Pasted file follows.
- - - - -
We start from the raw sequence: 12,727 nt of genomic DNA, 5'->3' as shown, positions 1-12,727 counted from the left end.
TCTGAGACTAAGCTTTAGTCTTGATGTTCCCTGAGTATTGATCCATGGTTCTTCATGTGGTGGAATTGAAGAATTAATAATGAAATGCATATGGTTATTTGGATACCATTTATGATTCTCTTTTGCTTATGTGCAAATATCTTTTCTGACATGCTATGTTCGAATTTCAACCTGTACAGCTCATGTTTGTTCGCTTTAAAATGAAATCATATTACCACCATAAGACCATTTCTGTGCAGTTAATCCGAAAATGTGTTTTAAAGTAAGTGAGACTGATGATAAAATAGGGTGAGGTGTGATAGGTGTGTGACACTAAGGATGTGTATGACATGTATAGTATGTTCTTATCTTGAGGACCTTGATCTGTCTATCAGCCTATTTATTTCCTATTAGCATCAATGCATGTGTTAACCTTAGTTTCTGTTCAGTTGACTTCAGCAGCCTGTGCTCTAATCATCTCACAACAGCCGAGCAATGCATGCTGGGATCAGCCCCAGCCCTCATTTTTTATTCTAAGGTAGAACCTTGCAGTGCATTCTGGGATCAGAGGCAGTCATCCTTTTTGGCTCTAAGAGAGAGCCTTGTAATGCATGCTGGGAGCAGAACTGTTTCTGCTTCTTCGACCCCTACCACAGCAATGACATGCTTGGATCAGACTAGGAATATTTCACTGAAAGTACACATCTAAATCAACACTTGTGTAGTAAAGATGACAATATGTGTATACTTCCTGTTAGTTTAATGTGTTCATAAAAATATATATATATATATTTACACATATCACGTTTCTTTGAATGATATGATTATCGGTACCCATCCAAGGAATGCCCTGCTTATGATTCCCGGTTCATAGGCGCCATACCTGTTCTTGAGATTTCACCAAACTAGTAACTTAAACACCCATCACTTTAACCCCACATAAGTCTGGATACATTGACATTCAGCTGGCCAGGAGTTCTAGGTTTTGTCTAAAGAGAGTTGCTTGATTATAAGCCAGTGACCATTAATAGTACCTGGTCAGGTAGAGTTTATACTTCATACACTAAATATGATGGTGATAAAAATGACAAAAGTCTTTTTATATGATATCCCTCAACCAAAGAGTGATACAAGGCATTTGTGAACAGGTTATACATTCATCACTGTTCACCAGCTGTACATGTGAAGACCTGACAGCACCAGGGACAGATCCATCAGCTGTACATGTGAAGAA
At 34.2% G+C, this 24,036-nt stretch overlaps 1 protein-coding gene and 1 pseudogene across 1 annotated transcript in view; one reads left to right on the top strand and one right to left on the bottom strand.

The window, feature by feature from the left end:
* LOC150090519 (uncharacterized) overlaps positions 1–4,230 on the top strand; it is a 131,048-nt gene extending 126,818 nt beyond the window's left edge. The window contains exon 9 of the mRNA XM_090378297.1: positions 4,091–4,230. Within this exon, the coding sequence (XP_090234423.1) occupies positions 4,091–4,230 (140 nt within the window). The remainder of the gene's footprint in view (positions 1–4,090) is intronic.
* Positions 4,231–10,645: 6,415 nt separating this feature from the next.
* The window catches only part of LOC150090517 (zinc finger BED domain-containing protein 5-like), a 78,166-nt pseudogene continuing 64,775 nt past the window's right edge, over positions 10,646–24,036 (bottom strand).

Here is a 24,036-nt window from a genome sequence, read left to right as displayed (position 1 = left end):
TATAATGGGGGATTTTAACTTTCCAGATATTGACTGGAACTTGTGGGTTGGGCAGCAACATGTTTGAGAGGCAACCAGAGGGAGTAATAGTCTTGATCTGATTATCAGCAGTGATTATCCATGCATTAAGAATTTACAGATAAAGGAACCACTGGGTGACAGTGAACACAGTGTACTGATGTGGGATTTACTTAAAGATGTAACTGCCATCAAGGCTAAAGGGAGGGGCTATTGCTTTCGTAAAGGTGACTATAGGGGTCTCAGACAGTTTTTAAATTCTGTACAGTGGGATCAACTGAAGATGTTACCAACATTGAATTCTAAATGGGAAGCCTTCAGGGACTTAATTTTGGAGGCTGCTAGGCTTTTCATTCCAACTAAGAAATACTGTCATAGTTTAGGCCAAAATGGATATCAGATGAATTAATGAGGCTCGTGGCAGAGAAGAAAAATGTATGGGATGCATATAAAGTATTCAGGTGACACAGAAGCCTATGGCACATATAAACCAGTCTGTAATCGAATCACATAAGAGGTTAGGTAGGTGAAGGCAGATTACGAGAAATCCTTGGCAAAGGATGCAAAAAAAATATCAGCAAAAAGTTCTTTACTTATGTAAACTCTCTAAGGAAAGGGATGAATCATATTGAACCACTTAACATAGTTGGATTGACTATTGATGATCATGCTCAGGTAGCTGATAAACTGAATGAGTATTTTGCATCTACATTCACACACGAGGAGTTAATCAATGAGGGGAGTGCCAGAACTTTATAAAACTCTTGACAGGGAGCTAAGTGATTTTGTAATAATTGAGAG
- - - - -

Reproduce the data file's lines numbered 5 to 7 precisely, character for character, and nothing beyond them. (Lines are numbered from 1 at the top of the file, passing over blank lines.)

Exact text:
* LOC150090519 (uncharacterized) overlaps positions 1–4,230 on the top strand; it is a 131,048-nt gene extending 126,818 nt beyond the window's left edge. The window contains exon 9 of the mRNA XM_090378297.1: positions 4,091–4,230. Within this exon, the coding sequence (XP_090234423.1) occupies positions 4,091–4,230 (140 nt within the window). The remainder of the gene's footprint in view (positions 1–4,090) is intronic.
* Positions 4,231–10,645: 6,415 nt separating this feature from the next.
* The window catches only part of LOC150090517 (zinc finger BED domain-containing protein 5-like), a 78,166-nt pseudogene continuing 64,775 nt past the window's right edge, over positions 10,646–24,036 (bottom strand).